Exactly, exactly. So I absolutely agree with you Lillian, that this is a matter of, as you said, humility, I see actually the whole learning process in general as an act of humility on behalf of everybody involved in the sense that, you know, I know, one thing that I don’t know anything (this is the translation of the Socratic Paradox /en ‘iδa ‘oti ou’δen ‘iδa’) so the more we learn, actually, the more we come to appreciate that we don’t know anything. Whatever we know, is just a drop in the ocean, if you will. So humility is one thing, but at the same time, I would also like to add that the reason actually why I tend to take this type of approach to learning also has to do with functionality. Qatar is a very peculiar country on top of everything else, exactly, because the vast majority of its population consists of non-Qatari citizens. And I would say that the vast majority of these people don’t even speak Arabic. So I always encourage, actually, my students who will be, you know, the future leaders of Qatar and of their countries as well, to try and embrace this socio-cultural linguistic variation that they have. I mean, for them, I think it’s also a matter of, you know, creating the circumstances of a harmonious and productive coexistence amongst all of these different, you know, social segments that make up the population of Qatar. So, if you have this sort of plan, or if you have this sort of mission to make your country much more engaging, much more accepting towards different cultures, I think that you can start actually, by building this sort of modus operandi, if you will, already from students’ undergraduate years. So, you know, I always keep in mind that these students actually will take over responsible positions in Qatar. So, I would like to have my conscience clear that at least in terms of my contribution to their learning, I tried actually, to push them towards this way of thinking and of operating, right, because I genuinely believe that the only way actually to create such a multicultural environment where there is mutual respect, and accessibility, and so on, and so forth, you need to cultivate this skill already from your undergraduate years. So I think that when they are encouraged, actually to share with the rest of their classmates things about their culture, most probably, this is what they will be doing in their professional lives as well. And in this way, hopefully, they will make their culture much more appealing to other people. So they will become much more inviting to other people. I think that this is very important, actually. And this is something that we sadly miss in many parts of the world, right? You know, more often than not, unfortunately, we just coexist with other people without necessarily having an honest and fruitful conversation with them. So I think that if if you planned, if you will, this type of seeds to your students, hopefully, you know, when they become members of the professional life, when they get responsible positions, they will try to apply, you know, all of these behaviors, all of these practices, and in this way, hopefully, they will contribute to a better society and a better world.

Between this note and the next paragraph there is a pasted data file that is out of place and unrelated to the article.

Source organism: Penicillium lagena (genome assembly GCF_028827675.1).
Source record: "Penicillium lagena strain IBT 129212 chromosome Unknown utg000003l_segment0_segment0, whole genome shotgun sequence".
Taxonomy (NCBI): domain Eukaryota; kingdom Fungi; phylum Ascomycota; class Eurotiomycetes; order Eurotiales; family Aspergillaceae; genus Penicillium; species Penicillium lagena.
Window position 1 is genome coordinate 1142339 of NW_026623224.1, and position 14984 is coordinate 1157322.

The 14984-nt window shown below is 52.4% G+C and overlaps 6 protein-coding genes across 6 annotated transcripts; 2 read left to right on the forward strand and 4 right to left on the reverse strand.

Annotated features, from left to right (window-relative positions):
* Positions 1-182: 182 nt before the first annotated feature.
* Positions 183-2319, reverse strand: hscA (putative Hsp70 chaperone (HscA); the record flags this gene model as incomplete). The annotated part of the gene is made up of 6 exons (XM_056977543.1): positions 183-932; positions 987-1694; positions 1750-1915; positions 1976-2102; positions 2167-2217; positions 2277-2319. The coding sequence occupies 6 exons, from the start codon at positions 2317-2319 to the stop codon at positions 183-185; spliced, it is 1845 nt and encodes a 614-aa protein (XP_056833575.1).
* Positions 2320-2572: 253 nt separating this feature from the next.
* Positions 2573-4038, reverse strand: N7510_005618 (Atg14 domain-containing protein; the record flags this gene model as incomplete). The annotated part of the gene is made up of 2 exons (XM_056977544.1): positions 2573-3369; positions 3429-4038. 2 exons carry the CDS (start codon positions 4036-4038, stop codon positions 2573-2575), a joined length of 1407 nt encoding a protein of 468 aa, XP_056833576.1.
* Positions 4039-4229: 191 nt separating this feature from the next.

Lillian Nave